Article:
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Hiking the PCT Without a Car

Posted by Andrew Engelson at Aug 19, 2008 11:25 AM |
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My adventures in car-free hiking continued last weekend. This time, I planned to hike some of the Pacific Crest Trail.

I've blogged previously about a new shuttle service to Snoqualmie Pass that Washington State Parks started this summer. So it was time to try it myself to get to a trailhead.


Kendall Katwalk

It was a scorching hot Friday afternoon when put my bike on the 554 express bus to Issaquah. I had an overnight pack, pared down to the bare essentials at 27 pounds. From the Issaquah Transit Center, I caught the Metro 209 bus to North Bend. Then it was a 5-mile bike ride to the Cedar Falls trailhead near Rattlesnake Lake, to catch the shuttle.

If I'd had more time, I'd have taken the longer and well-graded Snoqualmie Valley Trail. But I was pressed to make the last shuttle of the day (one downside of transit hiking is you've got to be on time!) so I braved the steeper, heavily trafficked Cedar Falls Road. Not exactly pleasant, but I did it.

The shuttle to Hyak was speedy and the driver, Chuck, was very friendly and made good conversation. The shuttle, with a trailer for bikes, dropped me off at Hyak, and then it was a 2-mile ride uphill on backroads to reach the pass and the trailhead for the PCT northbound.

One thing I should point out: the shuttle is primarily meant to serve mountain bikers using the rail-trail Iron Horse State Park, which stretches from Hyak down to North Bend (and continues eastward as the John Wayne Trail all the way to Spokane). The shuttle does not stop at trailheads along the route, although technically they can stop at Twin Falls/Olallie if you request it in advance.

At 4:45 p.m. I locked my bike to a tree and was hiking the PCT. This stretch of trail to Kendall Katwalk and a camp at Ridge Lake is phenomenal, especially in the late evening light. I reached the lake just as a full moon rose over Alta  Mountain. Though the lake is popular, I found a spot and enjoyed dinner by moonlight.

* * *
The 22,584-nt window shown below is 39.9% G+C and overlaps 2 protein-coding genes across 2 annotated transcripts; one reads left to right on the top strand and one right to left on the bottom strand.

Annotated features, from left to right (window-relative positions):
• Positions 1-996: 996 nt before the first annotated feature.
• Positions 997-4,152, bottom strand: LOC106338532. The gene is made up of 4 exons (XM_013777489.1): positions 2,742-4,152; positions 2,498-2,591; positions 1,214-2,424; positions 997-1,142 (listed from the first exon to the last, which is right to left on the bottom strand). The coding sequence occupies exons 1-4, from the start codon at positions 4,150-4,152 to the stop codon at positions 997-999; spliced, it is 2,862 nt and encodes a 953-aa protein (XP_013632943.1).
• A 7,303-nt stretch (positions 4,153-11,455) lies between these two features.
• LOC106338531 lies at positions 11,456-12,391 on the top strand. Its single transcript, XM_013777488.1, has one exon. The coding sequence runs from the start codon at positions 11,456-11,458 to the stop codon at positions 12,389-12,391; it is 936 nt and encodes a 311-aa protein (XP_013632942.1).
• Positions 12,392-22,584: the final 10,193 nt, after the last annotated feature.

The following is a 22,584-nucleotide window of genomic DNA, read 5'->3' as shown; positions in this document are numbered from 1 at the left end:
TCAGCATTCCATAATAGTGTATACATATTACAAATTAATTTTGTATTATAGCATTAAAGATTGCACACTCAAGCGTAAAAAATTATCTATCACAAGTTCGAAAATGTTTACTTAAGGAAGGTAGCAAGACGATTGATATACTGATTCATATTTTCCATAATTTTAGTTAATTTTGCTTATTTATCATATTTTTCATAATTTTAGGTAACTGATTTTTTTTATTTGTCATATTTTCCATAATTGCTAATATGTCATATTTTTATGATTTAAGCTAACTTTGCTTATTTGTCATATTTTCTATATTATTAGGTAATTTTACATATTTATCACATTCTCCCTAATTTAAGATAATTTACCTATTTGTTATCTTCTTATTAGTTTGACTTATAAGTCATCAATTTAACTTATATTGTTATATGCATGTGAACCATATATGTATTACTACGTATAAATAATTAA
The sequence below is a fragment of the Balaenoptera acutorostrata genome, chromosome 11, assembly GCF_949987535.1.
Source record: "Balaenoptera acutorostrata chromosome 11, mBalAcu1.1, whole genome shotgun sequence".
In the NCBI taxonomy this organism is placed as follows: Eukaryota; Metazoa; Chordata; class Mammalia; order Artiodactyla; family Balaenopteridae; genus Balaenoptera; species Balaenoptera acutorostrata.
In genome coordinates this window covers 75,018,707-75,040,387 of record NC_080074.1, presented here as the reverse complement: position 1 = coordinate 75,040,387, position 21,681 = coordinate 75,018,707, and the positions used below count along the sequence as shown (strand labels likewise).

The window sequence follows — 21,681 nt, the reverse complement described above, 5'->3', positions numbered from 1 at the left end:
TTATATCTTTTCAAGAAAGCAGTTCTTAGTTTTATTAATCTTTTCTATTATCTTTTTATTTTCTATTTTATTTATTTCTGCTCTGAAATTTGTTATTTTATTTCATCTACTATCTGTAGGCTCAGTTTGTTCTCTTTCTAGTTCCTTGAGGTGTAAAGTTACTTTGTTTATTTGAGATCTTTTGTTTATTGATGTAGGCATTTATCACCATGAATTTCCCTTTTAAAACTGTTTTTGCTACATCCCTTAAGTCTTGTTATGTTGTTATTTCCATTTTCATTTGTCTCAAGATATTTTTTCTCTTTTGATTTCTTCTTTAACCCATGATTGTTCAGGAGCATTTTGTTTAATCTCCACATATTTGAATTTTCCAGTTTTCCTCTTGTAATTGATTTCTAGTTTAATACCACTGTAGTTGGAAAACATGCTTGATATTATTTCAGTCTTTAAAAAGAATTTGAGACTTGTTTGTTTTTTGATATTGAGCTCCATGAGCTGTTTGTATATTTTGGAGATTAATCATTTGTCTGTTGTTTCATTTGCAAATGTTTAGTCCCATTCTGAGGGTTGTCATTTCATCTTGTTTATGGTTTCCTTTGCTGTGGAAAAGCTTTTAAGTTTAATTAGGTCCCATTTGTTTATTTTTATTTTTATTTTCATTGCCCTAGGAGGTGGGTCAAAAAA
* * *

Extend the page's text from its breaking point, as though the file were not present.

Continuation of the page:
The next morning I hiked further up the PCT above Joe and Alaska Lakes. I'd never explored this stretch of the PCT, and highly recommend it. The views are astounding. I  had to be back into Seattle by Saturday evening, so I hoofed it back down the trail and back to my bike.

I arrived at Hyak in late afternoon, and had an hour wait for next the shuttle. As I sat there waiting, I noticed the cool breeze flowing out the Snoqualmie Tunnel. Why take a shuttle, I wondered, when I had a my own "shuttle"--my mountain bike--and the Iron Horse Trail to North Bend was completely downhill?

So, changing my plans, I decided to bike the 27 miles from Hyak to North Bend. It was awesome! The  former railroad tunnel is 2.3 miles long, pitch-black and freaky, but about the coolest place to be on a 90-degree day (just make sure you have fresh batteries in your head lamp!). The remaining 24 miles of trail is a beautiful 2 percent grade, so you never have to brake during the descent.
It was a kick to ride past all those I-90 hiking destinations I usually see from behind a windshield: Granite Mountain, Bandera, Annette Lake, McLelland Butte, and finally Mount Si. It was satisfying to breeze downhill at a good pace, knowing I wasn't guzzling gas!

I arrived in North Bend in late afternoon and hopped on the Metro bus back to Issaquah, and then another bus to Seattle. The whole adventure was quite a "triathlon," but it was rewarding to get to another trailhead using only a bike, bus and the shuttle service. Total cost was $5 for bus fare plus $20 for the shuttle one-way. Probably not cheaper than driving, but it felt good hike the PCT without using a car!

Photo: Hikers on the PCT at Kendal Katwalk. Photo by Andrew Engelson.


to trail head without a car

That sounds like an exciting adventure. I just wish they could come up with something like that in the north cascades, Mount Baker. With the (WTA) Whatcom Transet Athorty.

Posted by:

Hermod Bakke on Aug 19, 2008 12:35 PM

Great idea.

I get calls constantly with folks asking for a shuttle service to the PCT at Snoqualmie Pass. Actually, I might be asked 10 times a week if the weather is nice. It's usualy people from out of town coming up to see the city and do the PCT from Snoqualmie Pass to Stevens Pass.

Posted by:

Troy Parris on Aug 21, 2008 12:39 PM

What happened to Greyhound Service at Snoqualamie?

My friend and I have hiked the entire PCT in Washington over the past decade (pre current gas prices). On the longer hikes instead of doing a car shuttle we would try to arrange to link up with public transportation. There used to be several buses a day in each direction at Snoqualamie Pass. There's a bus over Steven Pass bus, as well. Good to hear about the shuttle. People need to realize that owning even an old car is costing 30¢ per mile or more so the price of these shuttles is not out of line.

Posted by:

Dave Brook on Sep 07, 2008 05:13 PM